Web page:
More Surprises Found at DineEquity: Limitations of the Asset Light Model with No CEO or CFO Now and De Minimus Disclosure

Wednesday's earnings call at DineEquity (DIN) revealed yet more drama. DineEquity's CFO resigned, which ordinarily is surprise enough. But his resignation came on top of the announced departure of long time CEO Julia Stewart, which was announced just last week. The stock fell about 15% in one day. More meaningful to franchisees is that it was announced that 46 Applebee's restaurants were shuttered in 2016. And, another 40-60 restaurants are anticipated to be closed in 2017. Appelebee's same store sales were down 7.2 percent in Q4 and were projected to fall another 4-8% in 2017. IHOP comps were down more modestly in Q4. Fortunately, they are expected to perform better than Applebee's in the zero to plus 3 percent comps zone in 2017.

The closings were a bolt out of the blue. Even the Applebee's franchise disclosure documents are not published yet.

Analysts were told that DineEquity collected Applebee's P/Ls only annually, while IHOP P/L's were collected quarterly. As they had for years, management refused to provide any kind of measure of franchisee profitability, and could not even break down common shared G&A costs between the Appebee's and IHOP brands. Also, the ad agency is being terminated. 

Management discussed the current remedial steps taken of hiring a "workout firm" to help Applebee's franchisees exit the system. They also provided an overview of an unnamed large consulting firm providing Applebee's concept correction and a marketing plan advice and consumer research (note: not me or any of my clients!) for about $10 million in total for 2017. There was also discussion of severance and stock comp costs to be paid.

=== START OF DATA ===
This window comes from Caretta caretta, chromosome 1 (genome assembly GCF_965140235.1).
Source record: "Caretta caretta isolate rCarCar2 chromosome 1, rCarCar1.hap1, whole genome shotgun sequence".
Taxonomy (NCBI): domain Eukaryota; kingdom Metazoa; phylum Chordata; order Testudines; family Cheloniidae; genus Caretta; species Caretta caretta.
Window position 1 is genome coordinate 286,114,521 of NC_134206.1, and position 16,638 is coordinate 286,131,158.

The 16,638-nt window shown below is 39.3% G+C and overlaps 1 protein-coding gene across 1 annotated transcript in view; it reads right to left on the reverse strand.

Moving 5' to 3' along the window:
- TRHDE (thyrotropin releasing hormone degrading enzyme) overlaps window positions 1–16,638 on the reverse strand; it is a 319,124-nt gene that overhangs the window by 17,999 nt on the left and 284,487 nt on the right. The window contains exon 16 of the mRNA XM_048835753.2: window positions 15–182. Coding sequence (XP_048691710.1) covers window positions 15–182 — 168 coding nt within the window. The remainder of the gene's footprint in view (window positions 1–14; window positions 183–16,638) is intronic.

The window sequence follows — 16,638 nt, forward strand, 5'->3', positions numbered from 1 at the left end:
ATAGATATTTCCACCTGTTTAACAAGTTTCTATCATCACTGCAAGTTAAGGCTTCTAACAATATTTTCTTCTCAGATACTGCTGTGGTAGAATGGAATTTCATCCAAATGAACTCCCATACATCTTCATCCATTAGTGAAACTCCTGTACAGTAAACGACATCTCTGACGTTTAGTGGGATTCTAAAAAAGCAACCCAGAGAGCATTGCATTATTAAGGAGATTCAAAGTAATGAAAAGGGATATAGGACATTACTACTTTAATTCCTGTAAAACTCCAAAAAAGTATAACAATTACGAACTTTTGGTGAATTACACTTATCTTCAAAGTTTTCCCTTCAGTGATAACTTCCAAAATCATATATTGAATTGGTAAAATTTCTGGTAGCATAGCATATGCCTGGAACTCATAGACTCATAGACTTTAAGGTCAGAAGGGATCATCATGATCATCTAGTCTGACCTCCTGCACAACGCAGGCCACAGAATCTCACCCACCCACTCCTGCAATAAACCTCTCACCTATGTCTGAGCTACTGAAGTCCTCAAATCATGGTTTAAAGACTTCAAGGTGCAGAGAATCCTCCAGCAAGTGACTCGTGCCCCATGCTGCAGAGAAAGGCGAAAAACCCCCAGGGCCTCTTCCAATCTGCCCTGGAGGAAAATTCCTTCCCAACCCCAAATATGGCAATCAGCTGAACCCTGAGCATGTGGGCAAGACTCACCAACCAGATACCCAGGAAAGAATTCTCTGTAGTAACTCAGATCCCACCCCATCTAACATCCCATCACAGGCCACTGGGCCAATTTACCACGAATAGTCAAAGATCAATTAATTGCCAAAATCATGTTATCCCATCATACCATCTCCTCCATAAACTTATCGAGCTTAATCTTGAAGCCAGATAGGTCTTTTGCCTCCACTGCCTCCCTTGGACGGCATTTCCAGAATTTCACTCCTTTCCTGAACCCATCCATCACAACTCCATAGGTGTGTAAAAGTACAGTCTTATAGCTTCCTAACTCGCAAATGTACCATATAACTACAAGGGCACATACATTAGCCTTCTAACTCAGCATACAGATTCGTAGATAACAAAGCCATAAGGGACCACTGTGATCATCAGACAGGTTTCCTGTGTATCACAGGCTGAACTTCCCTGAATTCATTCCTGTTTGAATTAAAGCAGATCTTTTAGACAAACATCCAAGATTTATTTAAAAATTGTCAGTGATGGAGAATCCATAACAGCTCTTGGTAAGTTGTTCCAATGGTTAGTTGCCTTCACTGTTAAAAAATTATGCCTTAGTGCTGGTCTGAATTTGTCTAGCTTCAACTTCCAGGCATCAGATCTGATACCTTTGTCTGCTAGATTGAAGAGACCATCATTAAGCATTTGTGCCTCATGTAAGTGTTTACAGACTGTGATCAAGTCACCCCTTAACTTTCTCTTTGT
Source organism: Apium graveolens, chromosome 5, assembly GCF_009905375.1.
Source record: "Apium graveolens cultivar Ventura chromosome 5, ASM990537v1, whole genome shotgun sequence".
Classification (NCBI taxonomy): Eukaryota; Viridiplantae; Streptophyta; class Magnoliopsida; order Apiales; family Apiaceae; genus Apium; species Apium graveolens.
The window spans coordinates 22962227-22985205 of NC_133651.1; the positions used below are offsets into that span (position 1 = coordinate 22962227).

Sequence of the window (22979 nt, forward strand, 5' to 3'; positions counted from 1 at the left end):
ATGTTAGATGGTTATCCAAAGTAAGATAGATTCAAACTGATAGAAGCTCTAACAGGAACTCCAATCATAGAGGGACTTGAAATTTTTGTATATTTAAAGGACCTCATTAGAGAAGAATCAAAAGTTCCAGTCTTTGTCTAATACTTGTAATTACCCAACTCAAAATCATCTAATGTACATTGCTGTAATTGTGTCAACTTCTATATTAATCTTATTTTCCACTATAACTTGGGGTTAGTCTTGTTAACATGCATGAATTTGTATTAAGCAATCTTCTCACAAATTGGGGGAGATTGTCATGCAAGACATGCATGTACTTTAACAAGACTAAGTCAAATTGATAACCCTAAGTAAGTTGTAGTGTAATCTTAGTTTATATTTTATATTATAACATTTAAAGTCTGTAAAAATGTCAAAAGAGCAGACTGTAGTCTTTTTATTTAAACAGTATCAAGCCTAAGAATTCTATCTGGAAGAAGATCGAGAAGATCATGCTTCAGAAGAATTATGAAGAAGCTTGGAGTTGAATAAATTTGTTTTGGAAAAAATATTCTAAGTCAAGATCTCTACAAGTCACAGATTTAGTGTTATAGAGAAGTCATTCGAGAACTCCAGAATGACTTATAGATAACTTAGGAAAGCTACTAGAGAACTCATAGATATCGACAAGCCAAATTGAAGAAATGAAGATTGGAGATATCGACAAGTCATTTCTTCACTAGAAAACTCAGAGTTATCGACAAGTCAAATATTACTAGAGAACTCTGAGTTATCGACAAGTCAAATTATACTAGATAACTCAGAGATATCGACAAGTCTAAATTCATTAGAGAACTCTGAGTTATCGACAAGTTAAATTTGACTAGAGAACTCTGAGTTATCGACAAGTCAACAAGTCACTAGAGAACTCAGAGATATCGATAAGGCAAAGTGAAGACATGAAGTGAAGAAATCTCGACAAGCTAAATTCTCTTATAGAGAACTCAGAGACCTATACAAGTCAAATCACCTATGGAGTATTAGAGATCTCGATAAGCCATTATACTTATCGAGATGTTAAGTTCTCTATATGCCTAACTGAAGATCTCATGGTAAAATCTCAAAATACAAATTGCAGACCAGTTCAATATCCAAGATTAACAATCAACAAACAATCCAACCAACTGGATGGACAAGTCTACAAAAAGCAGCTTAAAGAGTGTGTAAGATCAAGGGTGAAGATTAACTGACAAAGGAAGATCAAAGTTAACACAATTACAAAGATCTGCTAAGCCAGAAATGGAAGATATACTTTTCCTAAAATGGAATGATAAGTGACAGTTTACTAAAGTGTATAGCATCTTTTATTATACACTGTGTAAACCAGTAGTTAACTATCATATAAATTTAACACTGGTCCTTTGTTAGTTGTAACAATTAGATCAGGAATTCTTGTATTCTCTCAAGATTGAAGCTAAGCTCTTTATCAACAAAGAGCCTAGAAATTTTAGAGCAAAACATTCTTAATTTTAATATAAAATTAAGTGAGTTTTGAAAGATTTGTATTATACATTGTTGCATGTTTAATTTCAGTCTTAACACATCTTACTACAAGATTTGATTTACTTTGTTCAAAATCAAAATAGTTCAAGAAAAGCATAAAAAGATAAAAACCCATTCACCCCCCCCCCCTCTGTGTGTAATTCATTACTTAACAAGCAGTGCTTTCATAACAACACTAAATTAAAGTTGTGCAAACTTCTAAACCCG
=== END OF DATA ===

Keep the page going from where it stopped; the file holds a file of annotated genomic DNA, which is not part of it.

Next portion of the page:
To be fair, casual dining has been struggling for over twelve years. Applebee's was very weak in 2007, when Stewart, then CEO of IHOP, spearheaded the high debt buyout of Applebee's, which was then a separate publicly traded firm. Dine Equity called the Applebee's franchising deal "asset light." It was a very tight squeeze through the Great Recession. DineEquity sold stores to decrease debt. But numerous menu changes over the years were not able to restore traffic, including a recent "wood grill" design (also tried by Red Lobster) that was said to be a disaster.

When I checked in 2015, Applebee's estimated traffic was down about 20% from 2007 levels.

The purpose of this column is not to dissect asset light as a management and investment approach. Clearly asset light did not "save" this brand or do it any favors from a management standpoint. However, three observations are worth telling.

  1.  For a time, Appebee's kept company stores in the Kansas City market, but those were refranchised, or sold to franchisees in the 2012-2013 timeframe. DineEquity corporate was left "with no skin in the game" regarding knowledge on how to operate restaurants.

  2.  For a time, Applebee's had been running with no brand CEO. Stewart had been pinch hitting in that role. 

  3.  DineEquity's corporate disclosure to investors about Applebee's franchisee performance was practically zero over the years. Stewart noted that the corporation would reveal only franchisee bad debt expense. Yet, Applebee's is a 100 percent franchised brand. How would investors or franchisees know what was going on?